Mozilla has defeated Microsoft’s default browser protections in Windows

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Now it’s easy to switch to Firefox by default

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Mozilla recently made it quietly easy to switch to Firefox on Windows. While Microsoft provides a method to switch default browsers on Windows 10, it is more cumbersome than the simple one-click process to switch to Edge. This one-click process isn’t officially available to anyone other than Microsoft, and Mozilla is tired of the situation.

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In version 91 of Firefox, released on August 10, Mozilla has reversed the way Microsoft Edge is set as the default in Windows 10, and enabled Firefox to quickly make itself the default. Before this change, Firefox users would be sent to the Settings part of Windows 10, then choose Firefox as the default browser and ignore Microsoft’s plea to keep Edge.

Mozilla’s reverse engineering means you can now set Firefox as the default from within the browser, and it does all the work in the background without any additional prompts. It bypasses Microsoft’s anti-hijacking protection that the company built into Windows 10 to ensure that malware cannot hijack default apps. Microsoft tells us that it is not supported in Windows.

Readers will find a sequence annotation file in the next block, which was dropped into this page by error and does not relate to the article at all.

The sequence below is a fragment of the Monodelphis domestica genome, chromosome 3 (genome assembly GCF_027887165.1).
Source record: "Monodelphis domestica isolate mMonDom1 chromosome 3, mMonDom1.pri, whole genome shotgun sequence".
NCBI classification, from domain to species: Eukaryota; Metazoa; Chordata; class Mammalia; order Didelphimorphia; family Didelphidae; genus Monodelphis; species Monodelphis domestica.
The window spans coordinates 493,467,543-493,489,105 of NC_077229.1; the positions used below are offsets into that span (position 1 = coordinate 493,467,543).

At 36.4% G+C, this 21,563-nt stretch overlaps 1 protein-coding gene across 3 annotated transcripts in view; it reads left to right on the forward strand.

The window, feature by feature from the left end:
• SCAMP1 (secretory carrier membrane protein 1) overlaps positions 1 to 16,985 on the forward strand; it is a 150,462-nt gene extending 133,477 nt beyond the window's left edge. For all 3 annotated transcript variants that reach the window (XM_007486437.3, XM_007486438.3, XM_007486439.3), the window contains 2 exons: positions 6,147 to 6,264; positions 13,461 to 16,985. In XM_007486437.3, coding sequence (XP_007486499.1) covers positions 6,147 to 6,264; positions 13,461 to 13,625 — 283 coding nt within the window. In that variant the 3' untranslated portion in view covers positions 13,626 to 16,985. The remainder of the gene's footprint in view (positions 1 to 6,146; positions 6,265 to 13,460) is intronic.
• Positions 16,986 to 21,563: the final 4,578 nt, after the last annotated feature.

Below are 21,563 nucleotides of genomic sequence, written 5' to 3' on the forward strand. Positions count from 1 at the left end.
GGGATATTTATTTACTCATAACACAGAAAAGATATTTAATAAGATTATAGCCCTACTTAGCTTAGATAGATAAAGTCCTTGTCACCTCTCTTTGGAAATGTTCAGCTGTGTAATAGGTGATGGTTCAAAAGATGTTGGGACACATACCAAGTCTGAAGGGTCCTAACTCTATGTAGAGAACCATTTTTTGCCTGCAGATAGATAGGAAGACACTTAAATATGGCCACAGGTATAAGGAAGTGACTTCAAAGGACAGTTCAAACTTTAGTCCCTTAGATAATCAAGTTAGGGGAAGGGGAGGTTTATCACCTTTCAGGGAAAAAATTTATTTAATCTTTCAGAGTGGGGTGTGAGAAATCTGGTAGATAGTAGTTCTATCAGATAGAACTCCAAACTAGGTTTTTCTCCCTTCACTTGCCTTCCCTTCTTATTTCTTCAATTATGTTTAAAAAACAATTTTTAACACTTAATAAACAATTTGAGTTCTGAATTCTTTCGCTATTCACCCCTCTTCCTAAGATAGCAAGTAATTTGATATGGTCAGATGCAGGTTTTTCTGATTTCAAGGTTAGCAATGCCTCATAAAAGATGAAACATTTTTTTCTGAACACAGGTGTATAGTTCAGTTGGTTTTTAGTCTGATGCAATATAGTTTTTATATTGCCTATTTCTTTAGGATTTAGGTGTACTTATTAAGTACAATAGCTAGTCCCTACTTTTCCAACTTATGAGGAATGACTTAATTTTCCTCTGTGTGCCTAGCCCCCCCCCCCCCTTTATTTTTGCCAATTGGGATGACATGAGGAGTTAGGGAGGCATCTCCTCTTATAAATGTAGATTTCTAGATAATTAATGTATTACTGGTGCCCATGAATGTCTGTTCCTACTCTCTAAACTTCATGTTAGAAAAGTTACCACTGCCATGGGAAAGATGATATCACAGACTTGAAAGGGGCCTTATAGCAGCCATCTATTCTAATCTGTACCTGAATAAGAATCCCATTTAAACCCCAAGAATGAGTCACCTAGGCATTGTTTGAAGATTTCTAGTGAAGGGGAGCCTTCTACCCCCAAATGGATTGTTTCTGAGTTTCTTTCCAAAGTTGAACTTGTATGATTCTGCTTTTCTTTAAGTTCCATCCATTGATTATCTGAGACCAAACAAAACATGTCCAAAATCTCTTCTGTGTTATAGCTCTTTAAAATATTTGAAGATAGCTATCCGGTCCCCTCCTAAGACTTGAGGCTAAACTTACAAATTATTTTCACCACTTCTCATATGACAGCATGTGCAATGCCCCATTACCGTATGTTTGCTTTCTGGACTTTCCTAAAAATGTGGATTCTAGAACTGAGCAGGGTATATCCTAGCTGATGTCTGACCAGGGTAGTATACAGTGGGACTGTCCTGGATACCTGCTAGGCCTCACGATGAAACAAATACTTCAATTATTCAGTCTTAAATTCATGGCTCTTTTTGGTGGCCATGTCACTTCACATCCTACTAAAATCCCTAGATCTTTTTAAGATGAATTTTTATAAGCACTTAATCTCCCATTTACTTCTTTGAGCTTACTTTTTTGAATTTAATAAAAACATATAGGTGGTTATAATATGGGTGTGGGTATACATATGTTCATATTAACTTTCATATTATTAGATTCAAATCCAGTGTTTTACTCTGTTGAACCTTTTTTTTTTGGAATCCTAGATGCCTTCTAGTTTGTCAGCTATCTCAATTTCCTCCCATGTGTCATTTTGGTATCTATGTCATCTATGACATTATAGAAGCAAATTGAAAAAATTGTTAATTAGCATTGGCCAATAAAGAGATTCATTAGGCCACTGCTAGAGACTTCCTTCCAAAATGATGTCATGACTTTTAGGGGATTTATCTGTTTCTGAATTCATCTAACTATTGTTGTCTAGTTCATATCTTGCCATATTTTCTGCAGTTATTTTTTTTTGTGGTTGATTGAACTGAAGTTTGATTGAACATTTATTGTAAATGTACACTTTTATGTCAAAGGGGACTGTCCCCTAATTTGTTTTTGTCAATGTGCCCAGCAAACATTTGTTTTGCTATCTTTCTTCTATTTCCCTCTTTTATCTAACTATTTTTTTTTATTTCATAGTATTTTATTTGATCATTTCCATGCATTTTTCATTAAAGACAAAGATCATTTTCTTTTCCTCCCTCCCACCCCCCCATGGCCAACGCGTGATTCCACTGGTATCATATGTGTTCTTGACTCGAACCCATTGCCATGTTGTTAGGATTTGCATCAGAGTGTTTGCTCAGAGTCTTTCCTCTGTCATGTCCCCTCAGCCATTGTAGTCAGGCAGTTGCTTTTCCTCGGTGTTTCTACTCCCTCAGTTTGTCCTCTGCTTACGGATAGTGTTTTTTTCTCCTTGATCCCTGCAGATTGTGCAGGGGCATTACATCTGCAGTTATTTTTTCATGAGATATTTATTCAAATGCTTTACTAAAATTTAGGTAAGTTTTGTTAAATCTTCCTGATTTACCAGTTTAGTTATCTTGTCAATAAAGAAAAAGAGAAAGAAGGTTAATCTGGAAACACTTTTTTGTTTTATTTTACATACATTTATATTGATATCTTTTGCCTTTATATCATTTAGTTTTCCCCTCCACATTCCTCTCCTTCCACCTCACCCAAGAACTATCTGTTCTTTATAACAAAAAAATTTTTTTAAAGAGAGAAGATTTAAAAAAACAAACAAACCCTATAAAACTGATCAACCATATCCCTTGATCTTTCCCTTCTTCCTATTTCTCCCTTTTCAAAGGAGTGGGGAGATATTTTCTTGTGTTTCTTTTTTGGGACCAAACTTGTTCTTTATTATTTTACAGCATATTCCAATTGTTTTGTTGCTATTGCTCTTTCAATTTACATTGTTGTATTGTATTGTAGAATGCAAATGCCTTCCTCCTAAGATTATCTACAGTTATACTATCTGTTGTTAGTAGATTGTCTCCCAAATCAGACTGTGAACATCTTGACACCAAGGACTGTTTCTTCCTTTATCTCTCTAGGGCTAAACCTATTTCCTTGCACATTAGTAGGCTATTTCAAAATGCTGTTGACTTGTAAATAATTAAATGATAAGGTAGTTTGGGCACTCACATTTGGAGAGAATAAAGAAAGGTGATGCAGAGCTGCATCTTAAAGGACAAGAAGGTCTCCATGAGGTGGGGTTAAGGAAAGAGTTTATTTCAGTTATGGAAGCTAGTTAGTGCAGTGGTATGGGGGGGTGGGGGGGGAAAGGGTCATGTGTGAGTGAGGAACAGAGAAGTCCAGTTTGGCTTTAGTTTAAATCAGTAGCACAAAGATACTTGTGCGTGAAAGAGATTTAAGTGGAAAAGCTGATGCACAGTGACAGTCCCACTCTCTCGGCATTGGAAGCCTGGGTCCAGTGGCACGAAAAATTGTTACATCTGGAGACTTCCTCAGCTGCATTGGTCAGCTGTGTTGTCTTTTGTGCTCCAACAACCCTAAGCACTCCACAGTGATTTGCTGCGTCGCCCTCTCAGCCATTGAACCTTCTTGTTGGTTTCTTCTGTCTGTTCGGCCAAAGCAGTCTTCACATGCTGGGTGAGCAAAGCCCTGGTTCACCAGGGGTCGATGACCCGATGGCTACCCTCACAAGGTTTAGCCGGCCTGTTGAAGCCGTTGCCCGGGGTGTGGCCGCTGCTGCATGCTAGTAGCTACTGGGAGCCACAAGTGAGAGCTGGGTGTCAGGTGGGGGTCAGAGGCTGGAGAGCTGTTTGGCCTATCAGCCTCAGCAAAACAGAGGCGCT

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Firefox now makes it easy to switch default browsers in Windows.

Mozilla has apparently grown tired of the more complicated way of setting up a default browser, a process that Microsoft is making even more difficult in Windows 11. “People should have the ability to easily and easily set defaults, but they don’t,” says a Mozilla spokesperson in a statement. ledge. “All operating systems should offer official developer support for the default state so that people can easily set their apps as the default. Since this hasn’t happened on Windows 10 and 11, when users set Firefox as their default browser.” If you choose, Firefox relies on other aspects of the Windows environment to give people the same experience that Windows Edge offers.

Mozilla is trying to persuade Microsoft to improve its default browser settings in Windows Open letter to Microsoft in 2015. Nothing has changed, and Windows 11 is now making it even more difficult to switch default browsers. This appears to be the final straw, as Mozilla began implementing its changes to Firefox shortly after Windows 11 was unveiled in June.

So far, Google, Vivaldi, Opera, and other Chromium-based browsers haven’t followed Mozilla’s lead, and it’s not clear exactly how Microsoft will respond. Microsoft has some real security-related reasons to guard against malware with anti-hijacking, but by allowing Edge to easily switch defaults it weakens rival browser vendors who simply want an even playing field. Windows 11 makes that playing field even more complicated, and competitors aren’t happy.

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